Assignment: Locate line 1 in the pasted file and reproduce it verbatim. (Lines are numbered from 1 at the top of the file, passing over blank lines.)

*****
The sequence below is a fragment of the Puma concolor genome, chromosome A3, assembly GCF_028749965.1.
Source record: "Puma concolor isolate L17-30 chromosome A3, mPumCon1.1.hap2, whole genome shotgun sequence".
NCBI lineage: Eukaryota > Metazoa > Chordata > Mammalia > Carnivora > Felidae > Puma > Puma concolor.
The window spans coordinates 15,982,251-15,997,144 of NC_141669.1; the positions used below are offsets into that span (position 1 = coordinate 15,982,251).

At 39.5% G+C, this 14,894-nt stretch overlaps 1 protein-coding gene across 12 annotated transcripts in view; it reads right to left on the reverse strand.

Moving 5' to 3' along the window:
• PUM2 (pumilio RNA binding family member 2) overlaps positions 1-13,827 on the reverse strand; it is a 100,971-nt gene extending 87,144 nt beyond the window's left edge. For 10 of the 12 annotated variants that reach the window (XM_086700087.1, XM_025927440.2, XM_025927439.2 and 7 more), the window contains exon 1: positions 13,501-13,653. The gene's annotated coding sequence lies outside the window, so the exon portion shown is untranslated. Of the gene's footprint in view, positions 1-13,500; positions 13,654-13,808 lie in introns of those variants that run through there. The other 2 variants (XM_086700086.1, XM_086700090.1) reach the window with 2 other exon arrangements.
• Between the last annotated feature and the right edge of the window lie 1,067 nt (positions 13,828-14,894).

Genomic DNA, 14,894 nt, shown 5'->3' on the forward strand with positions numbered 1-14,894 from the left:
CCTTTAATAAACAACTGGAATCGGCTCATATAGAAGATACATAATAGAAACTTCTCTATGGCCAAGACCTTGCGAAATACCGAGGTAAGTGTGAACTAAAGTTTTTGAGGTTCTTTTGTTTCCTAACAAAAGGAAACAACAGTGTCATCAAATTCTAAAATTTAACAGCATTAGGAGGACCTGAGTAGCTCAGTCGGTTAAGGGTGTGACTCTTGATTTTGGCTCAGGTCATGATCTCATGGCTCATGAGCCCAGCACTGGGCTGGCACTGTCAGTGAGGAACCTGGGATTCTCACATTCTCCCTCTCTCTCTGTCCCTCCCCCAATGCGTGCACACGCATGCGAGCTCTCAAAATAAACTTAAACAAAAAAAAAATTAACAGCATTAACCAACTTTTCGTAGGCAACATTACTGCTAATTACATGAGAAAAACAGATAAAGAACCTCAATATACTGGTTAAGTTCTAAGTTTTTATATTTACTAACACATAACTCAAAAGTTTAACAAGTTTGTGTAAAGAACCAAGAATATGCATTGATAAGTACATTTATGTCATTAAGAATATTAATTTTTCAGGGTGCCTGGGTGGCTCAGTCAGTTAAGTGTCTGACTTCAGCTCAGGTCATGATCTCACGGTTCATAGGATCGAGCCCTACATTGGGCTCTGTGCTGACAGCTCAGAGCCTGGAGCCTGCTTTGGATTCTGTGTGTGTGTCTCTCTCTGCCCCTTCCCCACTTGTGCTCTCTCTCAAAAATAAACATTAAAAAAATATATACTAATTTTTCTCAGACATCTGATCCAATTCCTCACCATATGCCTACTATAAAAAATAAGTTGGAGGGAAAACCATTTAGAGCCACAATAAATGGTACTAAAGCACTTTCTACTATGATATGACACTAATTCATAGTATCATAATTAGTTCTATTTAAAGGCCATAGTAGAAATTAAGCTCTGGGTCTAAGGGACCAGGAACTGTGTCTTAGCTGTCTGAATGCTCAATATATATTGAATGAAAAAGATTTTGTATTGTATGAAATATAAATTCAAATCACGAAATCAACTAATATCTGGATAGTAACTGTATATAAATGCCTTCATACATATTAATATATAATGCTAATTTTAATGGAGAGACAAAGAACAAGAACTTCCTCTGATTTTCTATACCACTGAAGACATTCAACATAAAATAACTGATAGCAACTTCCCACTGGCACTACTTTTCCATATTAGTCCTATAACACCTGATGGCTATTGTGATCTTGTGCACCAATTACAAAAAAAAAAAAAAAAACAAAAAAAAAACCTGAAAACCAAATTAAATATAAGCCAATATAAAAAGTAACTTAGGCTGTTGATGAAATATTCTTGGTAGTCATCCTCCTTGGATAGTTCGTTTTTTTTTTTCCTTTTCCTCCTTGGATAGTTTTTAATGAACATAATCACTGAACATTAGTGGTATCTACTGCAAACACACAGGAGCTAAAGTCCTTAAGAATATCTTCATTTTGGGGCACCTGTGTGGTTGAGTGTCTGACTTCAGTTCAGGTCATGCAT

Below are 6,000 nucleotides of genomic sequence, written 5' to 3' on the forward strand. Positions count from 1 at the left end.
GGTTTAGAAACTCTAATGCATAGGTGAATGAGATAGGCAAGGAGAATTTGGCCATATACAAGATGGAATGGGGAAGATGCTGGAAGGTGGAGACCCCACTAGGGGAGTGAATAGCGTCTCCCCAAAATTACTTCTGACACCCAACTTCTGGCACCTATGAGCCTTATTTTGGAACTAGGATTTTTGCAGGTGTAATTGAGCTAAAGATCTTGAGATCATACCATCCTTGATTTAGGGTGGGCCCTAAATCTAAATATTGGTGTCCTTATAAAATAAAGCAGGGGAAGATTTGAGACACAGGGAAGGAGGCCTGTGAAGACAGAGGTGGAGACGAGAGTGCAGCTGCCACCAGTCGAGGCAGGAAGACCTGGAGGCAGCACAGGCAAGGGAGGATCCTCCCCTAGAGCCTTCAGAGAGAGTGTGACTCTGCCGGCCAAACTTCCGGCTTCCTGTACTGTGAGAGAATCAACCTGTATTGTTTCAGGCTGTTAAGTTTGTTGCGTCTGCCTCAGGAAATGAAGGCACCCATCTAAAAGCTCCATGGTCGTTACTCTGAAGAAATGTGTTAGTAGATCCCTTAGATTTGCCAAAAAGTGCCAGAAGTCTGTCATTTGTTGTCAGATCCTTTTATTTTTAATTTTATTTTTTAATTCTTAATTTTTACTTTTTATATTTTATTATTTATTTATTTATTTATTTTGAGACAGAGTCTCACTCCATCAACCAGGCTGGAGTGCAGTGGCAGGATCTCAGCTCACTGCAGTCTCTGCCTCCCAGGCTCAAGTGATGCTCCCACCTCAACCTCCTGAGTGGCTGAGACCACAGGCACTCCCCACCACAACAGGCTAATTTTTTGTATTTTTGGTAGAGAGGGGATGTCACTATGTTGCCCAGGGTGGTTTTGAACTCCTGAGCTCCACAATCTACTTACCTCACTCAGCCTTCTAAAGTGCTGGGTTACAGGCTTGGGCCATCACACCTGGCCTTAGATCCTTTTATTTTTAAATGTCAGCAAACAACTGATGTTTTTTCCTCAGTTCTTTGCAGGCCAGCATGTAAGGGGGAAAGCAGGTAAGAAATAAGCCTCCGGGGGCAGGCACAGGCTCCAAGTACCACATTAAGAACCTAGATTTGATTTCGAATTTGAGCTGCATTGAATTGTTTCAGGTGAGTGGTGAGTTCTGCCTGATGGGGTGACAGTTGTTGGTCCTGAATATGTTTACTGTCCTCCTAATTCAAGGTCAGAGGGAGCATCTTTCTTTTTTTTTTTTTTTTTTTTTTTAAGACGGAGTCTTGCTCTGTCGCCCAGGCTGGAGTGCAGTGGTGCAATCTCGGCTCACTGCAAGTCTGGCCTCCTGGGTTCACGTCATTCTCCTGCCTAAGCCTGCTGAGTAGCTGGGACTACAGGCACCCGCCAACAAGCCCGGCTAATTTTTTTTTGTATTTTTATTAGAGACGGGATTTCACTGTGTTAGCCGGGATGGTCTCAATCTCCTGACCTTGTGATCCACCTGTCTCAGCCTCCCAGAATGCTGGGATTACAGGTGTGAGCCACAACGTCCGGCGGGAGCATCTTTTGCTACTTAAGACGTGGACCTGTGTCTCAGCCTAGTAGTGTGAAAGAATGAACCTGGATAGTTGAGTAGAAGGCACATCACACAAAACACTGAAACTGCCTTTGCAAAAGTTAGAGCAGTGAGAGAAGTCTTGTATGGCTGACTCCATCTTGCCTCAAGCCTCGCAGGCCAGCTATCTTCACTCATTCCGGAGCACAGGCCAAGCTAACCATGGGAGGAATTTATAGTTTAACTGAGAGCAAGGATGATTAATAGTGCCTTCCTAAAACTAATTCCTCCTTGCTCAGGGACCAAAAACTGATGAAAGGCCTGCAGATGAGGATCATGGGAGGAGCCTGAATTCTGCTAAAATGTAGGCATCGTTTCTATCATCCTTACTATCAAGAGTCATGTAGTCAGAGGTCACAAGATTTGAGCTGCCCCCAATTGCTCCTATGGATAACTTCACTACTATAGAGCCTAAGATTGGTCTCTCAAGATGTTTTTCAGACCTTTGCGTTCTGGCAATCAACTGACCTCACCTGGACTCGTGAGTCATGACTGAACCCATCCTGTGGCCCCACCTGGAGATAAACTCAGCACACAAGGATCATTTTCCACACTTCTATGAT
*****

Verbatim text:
The sequence below is a fragment of the Puma concolor genome, chromosome A3, assembly GCF_028749965.1.